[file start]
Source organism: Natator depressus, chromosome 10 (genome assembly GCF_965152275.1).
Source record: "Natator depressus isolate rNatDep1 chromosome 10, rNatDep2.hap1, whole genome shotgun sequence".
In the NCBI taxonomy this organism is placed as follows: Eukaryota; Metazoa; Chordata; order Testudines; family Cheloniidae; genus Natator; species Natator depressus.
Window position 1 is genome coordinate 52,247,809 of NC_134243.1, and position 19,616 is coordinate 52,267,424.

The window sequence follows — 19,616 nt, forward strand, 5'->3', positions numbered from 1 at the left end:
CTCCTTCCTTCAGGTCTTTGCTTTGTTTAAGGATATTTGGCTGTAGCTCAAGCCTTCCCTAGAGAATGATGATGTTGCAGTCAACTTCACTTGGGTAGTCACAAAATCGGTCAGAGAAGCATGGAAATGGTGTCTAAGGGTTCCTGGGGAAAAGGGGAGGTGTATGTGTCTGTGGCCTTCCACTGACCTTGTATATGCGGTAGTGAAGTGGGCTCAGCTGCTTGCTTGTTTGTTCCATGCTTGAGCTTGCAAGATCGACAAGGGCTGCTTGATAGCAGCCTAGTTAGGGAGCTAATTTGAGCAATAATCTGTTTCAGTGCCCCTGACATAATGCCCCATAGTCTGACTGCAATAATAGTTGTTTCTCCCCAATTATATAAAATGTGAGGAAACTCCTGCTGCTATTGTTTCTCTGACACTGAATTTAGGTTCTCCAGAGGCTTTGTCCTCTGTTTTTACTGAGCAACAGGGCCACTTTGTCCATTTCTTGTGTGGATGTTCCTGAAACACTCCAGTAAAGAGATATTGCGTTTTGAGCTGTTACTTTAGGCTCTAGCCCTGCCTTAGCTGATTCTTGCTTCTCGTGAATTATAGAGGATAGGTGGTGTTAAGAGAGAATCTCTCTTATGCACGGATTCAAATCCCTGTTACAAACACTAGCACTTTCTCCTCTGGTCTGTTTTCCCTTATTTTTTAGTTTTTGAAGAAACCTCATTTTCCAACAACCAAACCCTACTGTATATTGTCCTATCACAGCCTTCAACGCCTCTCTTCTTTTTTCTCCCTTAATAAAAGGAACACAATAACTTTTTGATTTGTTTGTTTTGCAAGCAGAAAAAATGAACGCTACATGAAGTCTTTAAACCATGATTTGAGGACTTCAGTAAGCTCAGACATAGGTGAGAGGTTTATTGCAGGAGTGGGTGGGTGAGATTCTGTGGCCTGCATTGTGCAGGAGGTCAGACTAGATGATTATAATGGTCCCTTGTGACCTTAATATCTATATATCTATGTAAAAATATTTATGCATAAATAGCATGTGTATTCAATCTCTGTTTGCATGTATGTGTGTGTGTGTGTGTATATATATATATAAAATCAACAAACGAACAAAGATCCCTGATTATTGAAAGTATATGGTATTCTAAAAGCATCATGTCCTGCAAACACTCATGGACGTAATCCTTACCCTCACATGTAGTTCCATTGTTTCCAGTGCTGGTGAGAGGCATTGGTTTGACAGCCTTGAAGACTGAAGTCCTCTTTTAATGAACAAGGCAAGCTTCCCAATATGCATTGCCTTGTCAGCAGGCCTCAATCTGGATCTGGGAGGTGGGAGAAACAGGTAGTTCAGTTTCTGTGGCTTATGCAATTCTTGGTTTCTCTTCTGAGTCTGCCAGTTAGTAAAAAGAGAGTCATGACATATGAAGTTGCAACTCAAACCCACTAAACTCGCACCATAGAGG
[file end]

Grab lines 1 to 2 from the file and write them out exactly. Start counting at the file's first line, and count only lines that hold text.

Source organism: Natator depressus, chromosome 10 (genome assembly GCF_965152275.1).
Source record: "Natator depressus isolate rNatDep1 chromosome 10, rNatDep2.hap1, whole genome shotgun sequence".